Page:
For a string of actors over the past four decades, being reincarnated as the new Doctor Who has proved to be a precarious moment, with public opinion over their portrayal of the Time Lord almost certain to be divided. Find the right balance and adoration awaits – but play the Doctor wrong and obscurity or ridicule beckons.
Now, fans of the show can discover what the viewing public of the 1960s and 70s really thought about each new Doctor, with the opening of an archive which chronicles public reaction to the different actors.
The papers, which span more than 40 years and are published online for the first time today, reveal the difficulties of bedding in each new Doctor. Over the years, the 11 actors playing the part have been lampooned as a "pantomime character" a "loony" and a "half-witted clown".
Doctor Who is an extraterrestrial human-shaped being who is able to regenerate into a different body when mortally wounded, ill or getting old – a handy descriptive tool which has allowed the show's writers to explain the lead character's regularly changing appearance.
The first time the Doctor changed his shape was in 1966, when William Hartnell passed the baton to Patrick Troughton, who went on to play the lead role for three years. Some viewers were quite sceptical of the new Doctor, who was younger and had a piratical edge compared to Hartnell's amiable and older alternative.
"Once a brilliant but eccentric scientist, he now comes over as a half-witted clown," said one viewer of Troughton's new role. Another told the BBC's Audience Research Department: "I'm not sure that I really like his portrayal – I feel the part is exaggerated – whimsical even – I keep expecting him to take a great watch out of his pocket and mutter about being late like Alice's White Rabbit."
Troughton's successor Jon Pertwee had a similarly difficult time convincing fans and bosses. A research report commissioned by the BBC to gauge public opinion to the new Doctor declared: "Reaction to this first episode of the new Doctor Who series can hardly be described as enthusiastic."
Fans were equally unenthusiastic about Tom Baker, who went on to become one of the Doctor's most popular incarnations during the seven years he played the role.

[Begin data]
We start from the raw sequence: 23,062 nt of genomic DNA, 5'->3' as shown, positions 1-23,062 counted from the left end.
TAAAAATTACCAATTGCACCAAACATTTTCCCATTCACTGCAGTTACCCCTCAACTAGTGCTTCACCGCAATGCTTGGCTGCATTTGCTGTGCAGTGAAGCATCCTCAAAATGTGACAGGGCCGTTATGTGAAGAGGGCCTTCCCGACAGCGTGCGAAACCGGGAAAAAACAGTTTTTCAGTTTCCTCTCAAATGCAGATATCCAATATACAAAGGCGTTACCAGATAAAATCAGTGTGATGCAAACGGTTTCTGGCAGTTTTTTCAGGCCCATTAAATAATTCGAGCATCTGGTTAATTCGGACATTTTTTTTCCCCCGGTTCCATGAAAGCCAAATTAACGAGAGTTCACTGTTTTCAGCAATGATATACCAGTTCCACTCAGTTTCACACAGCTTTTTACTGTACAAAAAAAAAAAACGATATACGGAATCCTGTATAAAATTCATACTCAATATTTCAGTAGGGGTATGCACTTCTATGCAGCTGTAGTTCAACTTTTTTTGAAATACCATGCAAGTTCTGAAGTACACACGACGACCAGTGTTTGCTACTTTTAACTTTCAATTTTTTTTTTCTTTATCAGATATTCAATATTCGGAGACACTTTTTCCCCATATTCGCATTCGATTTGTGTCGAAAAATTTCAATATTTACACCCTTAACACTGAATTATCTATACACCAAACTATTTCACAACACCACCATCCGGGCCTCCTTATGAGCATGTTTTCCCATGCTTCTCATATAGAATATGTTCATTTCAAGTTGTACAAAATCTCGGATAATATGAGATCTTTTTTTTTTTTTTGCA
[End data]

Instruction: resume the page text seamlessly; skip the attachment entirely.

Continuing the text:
"General opinion was that the new Doctor Who is a loony – he is an eccentric always, but the way it was presented made him stupid," said one viewer.
By 1984, when Colin Baker appeared as the Tardis's occupant, viewers had started to criticise more than just the lead role. "The whole concept is now outdated and overworked," moaned one person. "The stories have become predictable and lack excitement. I'm afraid [the programme] has lost its appeal."
But leap forward by a quarter of a century and Doctor Who is once again one of the BBC's most popular and successful shows. The latest Doctor, Matt Smith, unveiled to the public earlier this month, drew more than 8 million viewers for his debut outing and was largely well received by the critics. Only later will we find out what the public really thinks, although as a Time Lord, he probably already knows.
Viewers' verdicts on the Time Lord
Colin Baker "He is too stern and doesn't have enough humour"
Tom Baker "The new Doctor Who is a loony – he is an eccentric always, but the way it was presented made him stupid"
Bonnie Langford "56 per cent of respondents who answered a questionnaire on the Paradise Towers story wished she had been eaten"
Patrick Troughton "Once a brilliant but eccentric scientist, he now comes over as a half-witted clown"
Jon Pertwee "Reaction to this first episode of the new series can hardly be described as enthusiastic"
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